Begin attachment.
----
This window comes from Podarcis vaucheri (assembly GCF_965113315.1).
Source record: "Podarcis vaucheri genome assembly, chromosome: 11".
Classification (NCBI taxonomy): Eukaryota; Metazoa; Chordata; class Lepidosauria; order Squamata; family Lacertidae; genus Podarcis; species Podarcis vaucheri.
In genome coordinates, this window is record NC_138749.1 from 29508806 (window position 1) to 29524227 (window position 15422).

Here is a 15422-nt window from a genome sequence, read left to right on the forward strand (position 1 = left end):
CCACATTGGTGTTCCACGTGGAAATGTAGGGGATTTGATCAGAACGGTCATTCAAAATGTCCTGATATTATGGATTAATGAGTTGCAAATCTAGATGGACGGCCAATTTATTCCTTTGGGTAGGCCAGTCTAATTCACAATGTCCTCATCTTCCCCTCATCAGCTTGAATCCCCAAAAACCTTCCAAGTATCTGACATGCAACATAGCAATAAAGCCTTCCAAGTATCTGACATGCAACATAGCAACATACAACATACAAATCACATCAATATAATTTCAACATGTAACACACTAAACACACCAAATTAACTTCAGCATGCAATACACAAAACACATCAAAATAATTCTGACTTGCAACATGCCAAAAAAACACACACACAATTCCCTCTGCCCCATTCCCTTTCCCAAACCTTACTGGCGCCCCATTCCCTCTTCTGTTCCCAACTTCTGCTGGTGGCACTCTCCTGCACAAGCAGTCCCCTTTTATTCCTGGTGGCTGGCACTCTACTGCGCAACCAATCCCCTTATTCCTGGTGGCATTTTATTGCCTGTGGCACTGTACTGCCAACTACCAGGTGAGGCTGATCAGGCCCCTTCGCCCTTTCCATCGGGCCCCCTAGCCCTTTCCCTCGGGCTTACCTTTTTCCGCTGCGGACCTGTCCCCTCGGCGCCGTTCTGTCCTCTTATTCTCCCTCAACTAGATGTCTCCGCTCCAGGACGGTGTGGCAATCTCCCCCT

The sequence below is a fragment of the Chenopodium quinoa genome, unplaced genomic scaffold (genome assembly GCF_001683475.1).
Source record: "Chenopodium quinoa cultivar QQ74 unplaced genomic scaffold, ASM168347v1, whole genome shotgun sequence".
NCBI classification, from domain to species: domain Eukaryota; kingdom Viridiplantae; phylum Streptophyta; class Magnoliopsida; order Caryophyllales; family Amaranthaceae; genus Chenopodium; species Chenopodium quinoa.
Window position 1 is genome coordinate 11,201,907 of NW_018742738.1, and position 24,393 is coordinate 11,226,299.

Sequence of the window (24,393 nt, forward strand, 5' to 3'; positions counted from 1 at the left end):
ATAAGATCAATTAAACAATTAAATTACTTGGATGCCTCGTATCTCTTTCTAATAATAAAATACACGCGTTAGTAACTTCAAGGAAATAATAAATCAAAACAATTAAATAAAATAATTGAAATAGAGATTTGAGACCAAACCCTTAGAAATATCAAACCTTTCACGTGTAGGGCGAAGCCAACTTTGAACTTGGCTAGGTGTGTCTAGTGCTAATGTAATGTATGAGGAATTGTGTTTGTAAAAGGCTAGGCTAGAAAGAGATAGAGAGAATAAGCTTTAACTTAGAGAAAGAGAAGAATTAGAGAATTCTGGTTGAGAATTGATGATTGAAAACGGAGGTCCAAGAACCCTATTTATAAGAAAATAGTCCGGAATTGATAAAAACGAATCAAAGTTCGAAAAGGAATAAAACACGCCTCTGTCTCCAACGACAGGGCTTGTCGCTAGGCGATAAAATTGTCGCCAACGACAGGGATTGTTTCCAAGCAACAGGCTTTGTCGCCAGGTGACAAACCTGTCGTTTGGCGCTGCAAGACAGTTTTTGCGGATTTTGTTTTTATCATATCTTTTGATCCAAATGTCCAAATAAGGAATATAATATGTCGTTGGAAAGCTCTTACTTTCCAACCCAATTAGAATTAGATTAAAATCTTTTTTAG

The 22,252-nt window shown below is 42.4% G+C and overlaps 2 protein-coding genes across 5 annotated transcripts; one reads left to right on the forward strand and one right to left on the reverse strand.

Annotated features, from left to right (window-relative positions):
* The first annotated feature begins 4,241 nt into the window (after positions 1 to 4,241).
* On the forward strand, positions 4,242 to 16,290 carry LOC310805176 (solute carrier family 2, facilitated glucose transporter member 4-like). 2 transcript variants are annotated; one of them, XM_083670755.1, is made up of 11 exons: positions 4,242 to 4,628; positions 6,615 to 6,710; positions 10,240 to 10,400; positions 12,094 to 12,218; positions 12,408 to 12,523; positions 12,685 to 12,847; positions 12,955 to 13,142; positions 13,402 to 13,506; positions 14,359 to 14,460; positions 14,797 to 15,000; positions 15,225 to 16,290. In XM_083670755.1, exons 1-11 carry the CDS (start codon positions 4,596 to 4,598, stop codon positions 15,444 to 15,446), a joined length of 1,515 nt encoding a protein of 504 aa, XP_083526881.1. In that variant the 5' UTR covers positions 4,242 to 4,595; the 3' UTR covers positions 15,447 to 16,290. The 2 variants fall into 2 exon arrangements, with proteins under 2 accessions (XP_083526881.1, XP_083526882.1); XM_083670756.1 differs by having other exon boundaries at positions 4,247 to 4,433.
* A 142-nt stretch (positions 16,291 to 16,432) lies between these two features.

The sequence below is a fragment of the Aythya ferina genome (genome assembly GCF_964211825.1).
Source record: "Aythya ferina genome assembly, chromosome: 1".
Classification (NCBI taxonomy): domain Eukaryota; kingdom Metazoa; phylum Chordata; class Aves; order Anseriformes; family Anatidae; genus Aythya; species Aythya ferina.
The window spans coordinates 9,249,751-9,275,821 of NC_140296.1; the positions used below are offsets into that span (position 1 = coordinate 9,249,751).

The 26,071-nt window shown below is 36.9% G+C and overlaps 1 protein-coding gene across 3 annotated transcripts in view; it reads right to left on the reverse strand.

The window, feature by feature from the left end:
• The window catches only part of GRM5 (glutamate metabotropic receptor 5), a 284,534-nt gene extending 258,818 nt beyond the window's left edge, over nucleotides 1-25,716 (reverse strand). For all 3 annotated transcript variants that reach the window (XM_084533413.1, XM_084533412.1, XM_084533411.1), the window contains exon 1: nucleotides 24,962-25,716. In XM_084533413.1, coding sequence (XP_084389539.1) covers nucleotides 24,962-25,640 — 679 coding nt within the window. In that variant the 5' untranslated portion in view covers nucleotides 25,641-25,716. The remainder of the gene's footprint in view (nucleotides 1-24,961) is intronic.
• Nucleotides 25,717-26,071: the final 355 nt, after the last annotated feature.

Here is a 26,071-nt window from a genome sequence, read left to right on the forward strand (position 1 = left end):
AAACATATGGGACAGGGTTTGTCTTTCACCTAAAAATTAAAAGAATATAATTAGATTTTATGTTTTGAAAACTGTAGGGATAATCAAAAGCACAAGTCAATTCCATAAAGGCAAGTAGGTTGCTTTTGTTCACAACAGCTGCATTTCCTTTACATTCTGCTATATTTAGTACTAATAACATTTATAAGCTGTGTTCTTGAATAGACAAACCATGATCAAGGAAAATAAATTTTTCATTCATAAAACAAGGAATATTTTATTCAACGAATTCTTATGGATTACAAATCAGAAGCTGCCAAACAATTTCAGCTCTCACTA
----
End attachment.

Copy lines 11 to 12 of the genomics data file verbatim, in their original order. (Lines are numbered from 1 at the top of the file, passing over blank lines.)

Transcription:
Sequence of the window (24,393 nt, forward strand, 5' to 3'; positions counted from 1 at the left end):
ATAAGATCAATTAAACAATTAAATTACTTGGATGCCTCGTATCTCTTTCTAATAATAAAATACACGCGTTAGTAACTTCAAGGAAATAATAAATCAAAACAATTAAATAAAATAATTGAAATAGAGATTTGAGACCAAACCCTTAGAAATATCAAACCTTTCACGTGTAGGGCGAAGCCAACTTTGAACTTGGCTAGGTGTGTCTAGTGCTAATGTAATGTATGAGGAATTGTGTTTGTAAAAGGCTAGGCTAGAAAGAGATAGAGAGAATAAGCTTTAACTTAGAGAAAGAGAAGAATTAGAGAATTCTGGTTGAGAATTGATGATTGAAAACGGAGGTCCAAGAACCCTATTTATAAGAAAATAGTCCGGAATTGATAAAAACGAATCAAAGTTCGAAAAGGAATAAAACACGCCTCTGTCTCCAACGACAGGGCTTGTCGCTAGGCGATAAAATTGTCGCCAACGACAGGGATTGTTTCCAAGCAACAGGCTTTGTCGCCAGGTGACAAACCTGTCGTTTGGCGCTGCAAGACAGTTTTTGCGGATTTTGTTTTTATCATATCTTTTGATCCAAATGTCCAAATAAGGAATATAATATGTCGTTGGAAAGCTCTTACTTTCCAACCCAATTAGAATTAGATTAAAATCTTTTTTAG